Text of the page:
The Los Angeles Lakers' Byron Scott does witheringly funny impersonations of such show-business luminaries as Elvis Presley, Mr. T and Eddie Murphy. He also does unintentional impressions of some of these people. For example, on the court Scott resembles Mr. T when he drives to the basket for one of his muscular dunks, and he conjures up Murphy's Beverly Hills confidence when he unloads his improbably accurate long-range shot. As another of his favorites, Stevie Wonder, would sing it, Scott's graceful jumpers may very well describe the arc of the Lakers' playoff hopes, suspended precariously in midair "like a ribbon in the sky." If Scott can hit the outside jump shot against Boston, he and the Lakers may end up doing a very good impression of NBA champs.
For all his skills at mimicry, Scott has often had a hard time just being himself. "It was tough for him last year," says Laker general manager Jerry West, who pushed, over the heated objections of coach Pat Riley, for the October 1983 trade that sent Norm Nixon to the San Diego Clippers for the rights to Scott. "People expected him to come in and be Norm Nixon right away, and you just can't do that. It was a very emotional time for all of us." Nixon had been one of the Lakers' most popular players, and his banishment was greeted with such overwhelming disapproval that even ardent Laker fan Jack Nicholson wore a black armband to the Forum in protest. "If I had let all the stuff that went on last year affect me," says Scott, "I probably would have been the first guy to retire as a rookie."
The day after he signed with the Lakers, Scott was quoted in a Los Angeles newspaper as saying he was a better shooter than Magic Johnson and just as exciting. His new teammates barely spoke to him in practice, and for the first several days he got bounced around mercilessly. "When they didn't block my shot, they fouled me," Scott recalls. "It got to the point where I figured it had to get better because it couldn't get any worse." During one early practice, Scott was having a cup of water during a break; he asked Kareem Abdul-Jabbar if he wanted one. Abdul-Jabbar wouldn't even look at him.
Magic was the first to break what Scott calls "the sound barrier," and before long the other players began to warm to him. When he was booed while being introduced during his first game at San Diego, veteran Bob McAdoo turned to him on the bench and said, "They booed you, boy. You gotta dunk on somebody now." The first time Scott touched the ball that night, he went screaming down the right baseline and threw in a savage windmill dunk over Clippers forward Michael Brooks. Scott, who is 6'4", is one of the few players who is both small enough and strong enough to reduce much taller defenders to psychological rubble by crashing thunderdunks over them.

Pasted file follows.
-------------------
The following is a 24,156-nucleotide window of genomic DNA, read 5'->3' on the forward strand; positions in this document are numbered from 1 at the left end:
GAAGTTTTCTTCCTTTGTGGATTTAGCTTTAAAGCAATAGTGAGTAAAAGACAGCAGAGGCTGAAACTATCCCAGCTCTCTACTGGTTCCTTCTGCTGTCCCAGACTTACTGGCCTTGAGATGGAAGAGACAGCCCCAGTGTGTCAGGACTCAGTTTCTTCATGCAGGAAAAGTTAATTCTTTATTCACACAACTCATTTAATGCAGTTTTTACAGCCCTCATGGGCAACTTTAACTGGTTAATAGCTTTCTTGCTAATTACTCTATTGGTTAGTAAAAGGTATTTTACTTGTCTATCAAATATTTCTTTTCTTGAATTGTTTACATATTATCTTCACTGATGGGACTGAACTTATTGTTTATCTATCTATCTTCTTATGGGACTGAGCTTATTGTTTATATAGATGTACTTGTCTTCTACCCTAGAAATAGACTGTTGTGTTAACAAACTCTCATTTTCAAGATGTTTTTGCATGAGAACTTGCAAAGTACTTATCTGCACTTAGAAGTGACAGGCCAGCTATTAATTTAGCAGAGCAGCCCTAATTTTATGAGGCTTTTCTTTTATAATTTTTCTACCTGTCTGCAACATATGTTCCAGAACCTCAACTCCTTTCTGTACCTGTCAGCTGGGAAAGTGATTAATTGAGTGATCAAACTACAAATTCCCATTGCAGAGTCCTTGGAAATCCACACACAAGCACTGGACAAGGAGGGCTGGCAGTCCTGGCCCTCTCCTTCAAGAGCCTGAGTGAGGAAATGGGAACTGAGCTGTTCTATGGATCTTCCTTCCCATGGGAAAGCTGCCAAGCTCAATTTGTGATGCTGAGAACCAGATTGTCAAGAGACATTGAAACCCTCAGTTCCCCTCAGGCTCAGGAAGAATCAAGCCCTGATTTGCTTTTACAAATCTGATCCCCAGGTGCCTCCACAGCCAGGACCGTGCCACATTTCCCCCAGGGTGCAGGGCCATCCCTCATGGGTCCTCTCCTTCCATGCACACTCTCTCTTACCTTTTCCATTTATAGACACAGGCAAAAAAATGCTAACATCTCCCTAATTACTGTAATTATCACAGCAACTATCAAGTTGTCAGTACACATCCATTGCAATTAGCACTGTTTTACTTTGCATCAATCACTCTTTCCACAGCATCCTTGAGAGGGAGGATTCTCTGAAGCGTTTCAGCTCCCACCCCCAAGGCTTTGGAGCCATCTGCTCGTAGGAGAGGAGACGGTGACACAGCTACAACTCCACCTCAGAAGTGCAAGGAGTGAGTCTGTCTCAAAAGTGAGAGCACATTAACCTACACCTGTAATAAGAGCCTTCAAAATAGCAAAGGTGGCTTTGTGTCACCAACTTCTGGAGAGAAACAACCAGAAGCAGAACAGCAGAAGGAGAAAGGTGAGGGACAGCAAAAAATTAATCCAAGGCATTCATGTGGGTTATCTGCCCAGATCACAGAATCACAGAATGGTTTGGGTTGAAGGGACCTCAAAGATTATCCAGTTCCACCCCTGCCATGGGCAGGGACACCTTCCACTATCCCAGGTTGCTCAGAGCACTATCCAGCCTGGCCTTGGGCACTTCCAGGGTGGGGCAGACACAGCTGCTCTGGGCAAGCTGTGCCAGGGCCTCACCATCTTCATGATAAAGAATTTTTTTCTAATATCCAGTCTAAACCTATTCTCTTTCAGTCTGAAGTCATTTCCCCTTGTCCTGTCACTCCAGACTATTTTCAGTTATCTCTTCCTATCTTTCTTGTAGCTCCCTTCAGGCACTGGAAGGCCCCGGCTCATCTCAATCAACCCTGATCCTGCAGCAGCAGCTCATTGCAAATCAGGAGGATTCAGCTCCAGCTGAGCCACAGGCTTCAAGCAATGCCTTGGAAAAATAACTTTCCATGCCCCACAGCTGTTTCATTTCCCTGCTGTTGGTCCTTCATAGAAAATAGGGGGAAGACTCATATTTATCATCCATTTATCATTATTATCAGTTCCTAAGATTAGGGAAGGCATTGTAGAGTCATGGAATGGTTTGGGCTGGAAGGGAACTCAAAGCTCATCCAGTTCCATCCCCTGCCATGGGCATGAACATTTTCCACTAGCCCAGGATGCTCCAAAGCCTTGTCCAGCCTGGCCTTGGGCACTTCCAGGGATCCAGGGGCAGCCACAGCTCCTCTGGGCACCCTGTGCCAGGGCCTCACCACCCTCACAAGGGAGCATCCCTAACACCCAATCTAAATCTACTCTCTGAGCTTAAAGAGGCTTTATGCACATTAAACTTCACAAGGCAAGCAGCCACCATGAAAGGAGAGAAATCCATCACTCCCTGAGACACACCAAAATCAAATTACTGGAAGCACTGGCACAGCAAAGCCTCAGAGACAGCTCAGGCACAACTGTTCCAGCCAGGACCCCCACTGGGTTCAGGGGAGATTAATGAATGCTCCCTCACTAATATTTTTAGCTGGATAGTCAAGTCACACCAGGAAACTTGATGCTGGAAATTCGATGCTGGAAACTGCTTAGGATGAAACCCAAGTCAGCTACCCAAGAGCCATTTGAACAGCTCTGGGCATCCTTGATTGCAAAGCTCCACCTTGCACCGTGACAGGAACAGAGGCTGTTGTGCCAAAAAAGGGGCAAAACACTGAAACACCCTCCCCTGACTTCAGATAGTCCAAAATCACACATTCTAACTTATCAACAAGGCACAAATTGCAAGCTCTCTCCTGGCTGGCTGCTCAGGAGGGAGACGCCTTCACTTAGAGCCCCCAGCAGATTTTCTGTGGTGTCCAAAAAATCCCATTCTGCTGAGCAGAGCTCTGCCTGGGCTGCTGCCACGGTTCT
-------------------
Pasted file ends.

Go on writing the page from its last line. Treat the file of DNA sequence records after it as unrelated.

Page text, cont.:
And yet Scott's value has been his ability to loosen defenses with his outside shooting. His confidence last season was at such a low ebb that after 25 games he was still shooting below 40% from the field; he ended up at 48.4%. The change has been remarkable: During 1984-85 he shot 43.3% from three-point range to lead the NBA and 53.9% overall, and averaged 16 points a game; over the last two months of the regular season he averaged 19.1 points per game, tops on the team. Against Denver in the conference finals he shot 65.4% and hit five of eight three-pointers.
Scott has improved his outside game by hustling teammates in shooting contests at practice. In one game, three-point field goals are worth just that, shots from out of bounds are worth four and shots made from behind the Forum's courtside seats are good for five points. Scott has on occasion hit as many as three five-pointers in a row. The Lakers also have a half-court shooting contest that Scott wins more often than anybody else. "The rest of us kind of hurl it up there," says Johnson. "Byron shoots jumpers."
He will probably move in a little closer before drawing on the Celtics. Matched against the thugnacious Danny Ainge, Scott is ready for anything. "My teammates told me if Ainge tried any nasty stuff and I didn't do something back to him," Scott says, "they'd slap me." For this series, Scott may want to work on his Rambo impression.
Scott's jumper could be the Lakers' outside hope.